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A guide to Python virtual environments with virtualenvwrapper | Opensource.com
A guide to Python virtual environments with virtualenvwrapper
Virtual environments are key to safely tinkering with different versions of Python and combinations of packages
For some time, Python has included support for managing virtual environments. Python 3.3 even added the built-in venv module for creating environments without third-party libraries. Python programmers use several different tools to manage their environments, and the one I use is called virtualenvwrapper.
Virtual environments are a way of separating your Python project and its dependencies from your system-installed Python. If you use a macOS or Linux-based operating system, it very likely comes with a version of Python as part of the installation, and in fact, it will probably be dependent on that particular version of Python to function properly. But it's your computer, and you may want to use it for your own purposes. You may need to install another version of Python than the operating system provides. You may need to install some additional libraries, too. Although it's possible to upgrade your system Python, it's not recommended. It's also possible to install other libraries, but you must take care not to interfere with anything the system relies on.Virtual environments are key to creating the isolation you need to safely tinker with different versions of Python and different combinations of packages. They also allow you to install different versions of the same library for different projects, which resolves what would be impossible if all of your projects' requirements were installed in the same environment.
Why virtualenvwrapper over other tools? In short:
- Rather than having a
venvdirectory inside or alongside your project directory, virtualenvwrapper keeps all your environments in one place:
- It provides commands for creating and activating environments easily, and the activation doesn't rely on locating the right
activatescript. It's just
workon projectname(from anywhere) rather than
First of all, it's important to take the time to understand how your system Python is configured and a bit about how the pip tool works.
To use the Raspberry Pi OS as an example, the operating system comes with both Python 2.7 and 3.7 installed. It also provides separate instances of pip, one for each version:
- The command
pythonruns Python 2.7 and is located at
- The command
python3runs Python 3.7 and is located at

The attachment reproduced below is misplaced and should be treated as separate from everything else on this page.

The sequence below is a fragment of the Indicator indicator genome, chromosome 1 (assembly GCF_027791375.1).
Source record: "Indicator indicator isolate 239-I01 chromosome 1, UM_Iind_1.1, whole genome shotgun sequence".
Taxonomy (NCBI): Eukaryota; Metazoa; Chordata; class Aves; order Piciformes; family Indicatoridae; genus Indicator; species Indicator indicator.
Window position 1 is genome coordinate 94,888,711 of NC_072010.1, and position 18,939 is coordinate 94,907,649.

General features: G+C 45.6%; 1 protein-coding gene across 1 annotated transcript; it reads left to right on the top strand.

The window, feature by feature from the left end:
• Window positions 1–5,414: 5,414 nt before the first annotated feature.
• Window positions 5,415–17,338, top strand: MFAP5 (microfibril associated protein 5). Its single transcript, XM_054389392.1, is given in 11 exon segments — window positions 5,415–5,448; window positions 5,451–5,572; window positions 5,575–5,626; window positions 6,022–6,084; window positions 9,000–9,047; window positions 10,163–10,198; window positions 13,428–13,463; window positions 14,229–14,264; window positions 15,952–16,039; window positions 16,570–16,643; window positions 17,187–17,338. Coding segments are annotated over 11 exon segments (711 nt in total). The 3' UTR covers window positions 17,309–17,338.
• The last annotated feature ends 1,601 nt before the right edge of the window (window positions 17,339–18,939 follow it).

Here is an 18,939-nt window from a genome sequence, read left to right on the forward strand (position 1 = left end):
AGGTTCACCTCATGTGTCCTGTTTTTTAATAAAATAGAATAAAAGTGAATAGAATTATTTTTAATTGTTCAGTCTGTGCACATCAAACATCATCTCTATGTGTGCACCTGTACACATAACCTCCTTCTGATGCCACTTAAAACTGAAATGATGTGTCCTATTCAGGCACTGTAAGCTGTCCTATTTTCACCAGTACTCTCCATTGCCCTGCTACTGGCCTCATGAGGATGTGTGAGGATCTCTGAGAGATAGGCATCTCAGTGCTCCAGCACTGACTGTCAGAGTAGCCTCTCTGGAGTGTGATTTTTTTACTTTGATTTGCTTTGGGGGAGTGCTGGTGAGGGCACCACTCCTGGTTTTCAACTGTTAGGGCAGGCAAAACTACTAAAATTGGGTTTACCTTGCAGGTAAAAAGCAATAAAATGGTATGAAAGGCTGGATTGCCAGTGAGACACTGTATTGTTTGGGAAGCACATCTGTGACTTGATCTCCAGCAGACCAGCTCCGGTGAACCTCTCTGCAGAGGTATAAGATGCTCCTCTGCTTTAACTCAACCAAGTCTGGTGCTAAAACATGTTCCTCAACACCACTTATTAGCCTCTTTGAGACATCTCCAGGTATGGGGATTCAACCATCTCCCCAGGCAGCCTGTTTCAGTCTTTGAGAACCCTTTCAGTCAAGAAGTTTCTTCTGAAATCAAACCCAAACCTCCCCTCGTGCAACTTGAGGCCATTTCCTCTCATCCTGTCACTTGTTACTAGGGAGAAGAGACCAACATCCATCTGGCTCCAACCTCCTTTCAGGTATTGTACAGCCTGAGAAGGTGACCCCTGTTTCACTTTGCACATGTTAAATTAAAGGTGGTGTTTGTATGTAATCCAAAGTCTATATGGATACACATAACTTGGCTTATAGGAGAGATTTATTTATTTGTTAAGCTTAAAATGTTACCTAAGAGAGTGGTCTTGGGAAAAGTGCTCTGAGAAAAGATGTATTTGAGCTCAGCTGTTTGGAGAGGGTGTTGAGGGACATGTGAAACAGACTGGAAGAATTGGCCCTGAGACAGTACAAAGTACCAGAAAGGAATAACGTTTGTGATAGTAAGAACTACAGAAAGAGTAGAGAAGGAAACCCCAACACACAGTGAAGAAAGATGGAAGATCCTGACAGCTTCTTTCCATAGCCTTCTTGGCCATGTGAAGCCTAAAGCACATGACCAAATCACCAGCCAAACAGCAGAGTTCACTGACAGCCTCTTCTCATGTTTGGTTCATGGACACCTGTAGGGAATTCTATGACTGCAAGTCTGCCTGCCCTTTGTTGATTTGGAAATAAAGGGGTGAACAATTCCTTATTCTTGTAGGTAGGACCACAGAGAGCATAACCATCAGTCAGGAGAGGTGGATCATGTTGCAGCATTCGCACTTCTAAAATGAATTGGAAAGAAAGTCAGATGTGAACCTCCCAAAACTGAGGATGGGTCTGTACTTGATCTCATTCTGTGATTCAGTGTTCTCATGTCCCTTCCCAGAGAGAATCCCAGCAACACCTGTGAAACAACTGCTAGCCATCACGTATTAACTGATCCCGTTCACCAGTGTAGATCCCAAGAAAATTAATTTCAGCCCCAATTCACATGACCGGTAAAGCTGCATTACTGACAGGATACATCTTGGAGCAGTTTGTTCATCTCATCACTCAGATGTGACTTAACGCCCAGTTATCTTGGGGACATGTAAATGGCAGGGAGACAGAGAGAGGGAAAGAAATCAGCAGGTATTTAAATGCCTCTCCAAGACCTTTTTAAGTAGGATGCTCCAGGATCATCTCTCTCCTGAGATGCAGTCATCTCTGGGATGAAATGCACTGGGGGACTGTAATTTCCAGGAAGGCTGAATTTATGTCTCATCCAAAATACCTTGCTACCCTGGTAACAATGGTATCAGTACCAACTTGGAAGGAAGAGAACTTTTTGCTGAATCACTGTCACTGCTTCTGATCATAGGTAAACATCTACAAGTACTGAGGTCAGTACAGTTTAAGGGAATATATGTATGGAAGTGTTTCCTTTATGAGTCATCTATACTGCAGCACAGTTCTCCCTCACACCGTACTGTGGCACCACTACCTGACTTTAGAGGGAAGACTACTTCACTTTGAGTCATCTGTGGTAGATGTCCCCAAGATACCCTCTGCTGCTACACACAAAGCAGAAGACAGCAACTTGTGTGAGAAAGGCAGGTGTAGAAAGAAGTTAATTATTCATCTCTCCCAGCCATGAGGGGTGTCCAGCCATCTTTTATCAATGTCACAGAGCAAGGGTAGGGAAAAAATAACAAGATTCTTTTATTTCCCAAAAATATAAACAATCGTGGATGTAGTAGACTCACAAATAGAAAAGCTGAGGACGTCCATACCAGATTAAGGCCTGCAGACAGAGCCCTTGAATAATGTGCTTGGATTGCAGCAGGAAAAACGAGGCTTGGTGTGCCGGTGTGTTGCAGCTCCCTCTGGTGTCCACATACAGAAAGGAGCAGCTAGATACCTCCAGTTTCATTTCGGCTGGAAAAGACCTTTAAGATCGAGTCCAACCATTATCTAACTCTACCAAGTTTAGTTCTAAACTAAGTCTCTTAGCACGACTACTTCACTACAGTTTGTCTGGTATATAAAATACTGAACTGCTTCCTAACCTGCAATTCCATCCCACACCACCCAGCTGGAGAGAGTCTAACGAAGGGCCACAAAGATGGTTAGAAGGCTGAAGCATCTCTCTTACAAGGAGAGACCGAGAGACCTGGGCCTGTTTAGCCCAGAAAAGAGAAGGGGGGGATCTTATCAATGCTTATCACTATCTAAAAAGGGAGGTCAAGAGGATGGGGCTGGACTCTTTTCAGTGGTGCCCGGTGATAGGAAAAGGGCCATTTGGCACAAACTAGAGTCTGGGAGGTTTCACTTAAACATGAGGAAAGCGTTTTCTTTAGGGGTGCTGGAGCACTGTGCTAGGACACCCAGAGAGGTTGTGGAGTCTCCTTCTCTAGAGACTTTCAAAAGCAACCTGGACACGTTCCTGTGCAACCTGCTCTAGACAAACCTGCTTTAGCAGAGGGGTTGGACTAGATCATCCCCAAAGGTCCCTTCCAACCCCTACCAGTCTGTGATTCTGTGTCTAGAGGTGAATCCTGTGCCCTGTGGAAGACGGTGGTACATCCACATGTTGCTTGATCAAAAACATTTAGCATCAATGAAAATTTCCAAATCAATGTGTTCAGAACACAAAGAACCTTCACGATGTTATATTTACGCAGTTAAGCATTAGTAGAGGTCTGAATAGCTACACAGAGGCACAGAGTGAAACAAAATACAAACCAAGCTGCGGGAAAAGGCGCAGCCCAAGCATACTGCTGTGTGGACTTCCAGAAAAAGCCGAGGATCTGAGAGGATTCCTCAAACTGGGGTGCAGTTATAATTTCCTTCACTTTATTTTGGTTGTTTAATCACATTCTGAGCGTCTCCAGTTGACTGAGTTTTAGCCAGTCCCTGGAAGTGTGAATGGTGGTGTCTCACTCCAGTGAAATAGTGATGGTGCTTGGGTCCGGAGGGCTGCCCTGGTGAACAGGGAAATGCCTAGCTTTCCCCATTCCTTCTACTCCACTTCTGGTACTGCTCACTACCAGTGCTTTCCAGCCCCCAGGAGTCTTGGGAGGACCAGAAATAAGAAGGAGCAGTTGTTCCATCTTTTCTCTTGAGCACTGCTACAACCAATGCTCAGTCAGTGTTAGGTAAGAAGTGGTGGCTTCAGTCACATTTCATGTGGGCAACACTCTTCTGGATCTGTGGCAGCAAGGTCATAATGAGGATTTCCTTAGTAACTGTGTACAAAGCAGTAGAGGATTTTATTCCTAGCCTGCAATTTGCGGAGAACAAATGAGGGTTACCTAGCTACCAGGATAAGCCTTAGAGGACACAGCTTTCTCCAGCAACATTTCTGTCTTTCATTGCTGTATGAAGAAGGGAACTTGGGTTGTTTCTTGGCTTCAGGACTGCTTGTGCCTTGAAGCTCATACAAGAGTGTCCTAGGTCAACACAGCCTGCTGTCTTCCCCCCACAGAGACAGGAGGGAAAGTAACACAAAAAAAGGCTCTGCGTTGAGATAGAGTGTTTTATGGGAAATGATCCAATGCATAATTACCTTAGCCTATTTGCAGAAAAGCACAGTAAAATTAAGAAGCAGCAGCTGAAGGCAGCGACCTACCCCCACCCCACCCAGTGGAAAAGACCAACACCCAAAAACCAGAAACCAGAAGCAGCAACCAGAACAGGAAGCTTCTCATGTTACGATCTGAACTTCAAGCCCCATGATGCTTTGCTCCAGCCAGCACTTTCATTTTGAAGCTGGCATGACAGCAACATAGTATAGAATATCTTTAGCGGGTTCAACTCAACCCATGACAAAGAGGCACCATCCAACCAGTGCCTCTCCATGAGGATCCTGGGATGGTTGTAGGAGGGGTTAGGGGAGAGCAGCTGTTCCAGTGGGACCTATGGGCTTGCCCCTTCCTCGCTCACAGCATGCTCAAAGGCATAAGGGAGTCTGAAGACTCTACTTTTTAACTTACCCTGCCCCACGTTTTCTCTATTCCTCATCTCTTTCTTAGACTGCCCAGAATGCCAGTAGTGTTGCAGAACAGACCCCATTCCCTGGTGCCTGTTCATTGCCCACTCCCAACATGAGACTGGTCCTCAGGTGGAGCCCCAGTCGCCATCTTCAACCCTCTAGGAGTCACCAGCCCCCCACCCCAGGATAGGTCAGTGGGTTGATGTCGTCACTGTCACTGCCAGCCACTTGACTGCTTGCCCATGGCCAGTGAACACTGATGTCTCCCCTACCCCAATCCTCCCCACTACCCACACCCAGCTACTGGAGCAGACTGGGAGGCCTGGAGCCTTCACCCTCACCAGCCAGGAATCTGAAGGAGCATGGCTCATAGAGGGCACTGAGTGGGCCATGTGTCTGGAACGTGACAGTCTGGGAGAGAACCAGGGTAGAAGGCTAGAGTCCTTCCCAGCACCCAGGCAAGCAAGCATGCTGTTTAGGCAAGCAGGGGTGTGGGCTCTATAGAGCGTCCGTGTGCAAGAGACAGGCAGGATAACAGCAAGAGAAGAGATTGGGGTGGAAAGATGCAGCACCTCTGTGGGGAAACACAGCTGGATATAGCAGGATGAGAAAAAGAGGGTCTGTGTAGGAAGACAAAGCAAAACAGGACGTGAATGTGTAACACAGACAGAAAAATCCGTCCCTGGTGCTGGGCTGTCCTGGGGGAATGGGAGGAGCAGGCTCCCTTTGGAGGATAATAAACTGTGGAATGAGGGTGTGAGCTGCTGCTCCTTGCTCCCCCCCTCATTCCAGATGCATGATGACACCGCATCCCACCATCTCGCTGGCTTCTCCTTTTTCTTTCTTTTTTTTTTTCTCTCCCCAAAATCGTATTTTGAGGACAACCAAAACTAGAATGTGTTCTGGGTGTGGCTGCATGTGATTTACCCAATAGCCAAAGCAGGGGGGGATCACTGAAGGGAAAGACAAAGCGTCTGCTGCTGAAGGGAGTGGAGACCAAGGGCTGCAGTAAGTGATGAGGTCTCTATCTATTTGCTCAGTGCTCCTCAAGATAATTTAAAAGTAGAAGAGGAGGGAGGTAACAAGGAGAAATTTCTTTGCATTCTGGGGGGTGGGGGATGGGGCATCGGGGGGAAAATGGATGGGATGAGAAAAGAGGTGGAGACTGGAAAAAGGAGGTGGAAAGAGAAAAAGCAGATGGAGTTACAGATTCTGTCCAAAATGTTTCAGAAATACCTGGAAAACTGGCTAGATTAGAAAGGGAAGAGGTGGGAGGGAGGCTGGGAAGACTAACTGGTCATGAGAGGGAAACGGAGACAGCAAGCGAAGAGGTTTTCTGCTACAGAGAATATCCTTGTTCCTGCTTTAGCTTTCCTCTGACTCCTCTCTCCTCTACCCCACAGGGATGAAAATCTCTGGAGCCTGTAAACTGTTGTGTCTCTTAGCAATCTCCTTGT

- The command
pipinstalls packages for Python 2.7 and is located at
- The command
pip3installs packages for Python 3.7 and is located at
It's useful to verify your own state of affairs when it comes to the
pip commands before starting to use virtual environments. More information about your
pip instances can be found by running the command
pip debug or
The equivalent information on my Linux computer, which runs Ubuntu, is almost identical (except that it's Python 3.8); and it's very similar on my Macbook, except that the only system Python is 2.6, and I used
brew to install Python 3.8, so it's located at
/usr/local/bin/python3 instead (along with
You'll need to install virtualenvwrapper using your system
pip for Python 3:
sudo pip3 install virtualenvwrapper
The next step is to configure your shell to load the virtualenvwrapper commands. You do this by editing your shell's RC file (e.g.
.zshrc) and adding the following lines:
If your Python 3 is located elsewhere, change the first line according to your setup.
Close your terminal and reopen it for this to take effect. The first time you open the terminal, you should see some output from virtualenvwrapper. This will only happen once, as some directories are created as part of the setup.
Now you should be able to type the command
mkvirtualenv --version to verify that virtualenvwrapper is installed.
Creating a new virtual environment
Say you're working on a project called flashylights. To create a virtual environment with this name, run the command:
The environment has been created and activated, so you'll see that
(flashlylights) appears before your prompt:
Now that the environment is activated, things have changed. The
python now points at a completely different Python instance than the one(s) you identified on your system earlier. It's created a directory for your environment and placed a copy of the Python 3 binary, the pip command, and more inside it. Type
which python and
which pip to see where they're located:
If you run a Python program now, you can run it with
python instead of
python3, and you can use
pip instead of
pip3. Any packages you install using
pip will be installed within this environment alone, and they will not interfere with your other projects, other environments, or your system installation.
To deactivate the environment, run the command
deactivate. To re-enable it, run
You can list all available environments with
workon or use
lsvirtualenv. You can delete an environment with
Adding virtual environments to your development routine is a sensible thing to do. In my experience, it keeps me from installing libraries I'm experimenting with system-wide, which can lead to problems. I find virtualenvwrapper the easiest way for me to get into that routine and manage my project environments hassle-free without thinking too much or remembering too many commands.
- You can install multiple Python versions on your system (e.g., using the deadsnakes PPA on Ubuntu) and create a virtual environment with that particular version using, for example,
mkvirtualenv -p /usr/bin/python3.9 myproject.
- You can automate activation/deactivation upon entering/leaving a directory.
- You can use the
postmkvirtualenvhook to install common tools every time a new environment is created.
See more tips in the docs.
This article is based on Ben Nuttall's Tooling Tuesday post on virtualenvwrapper and is reused with permission.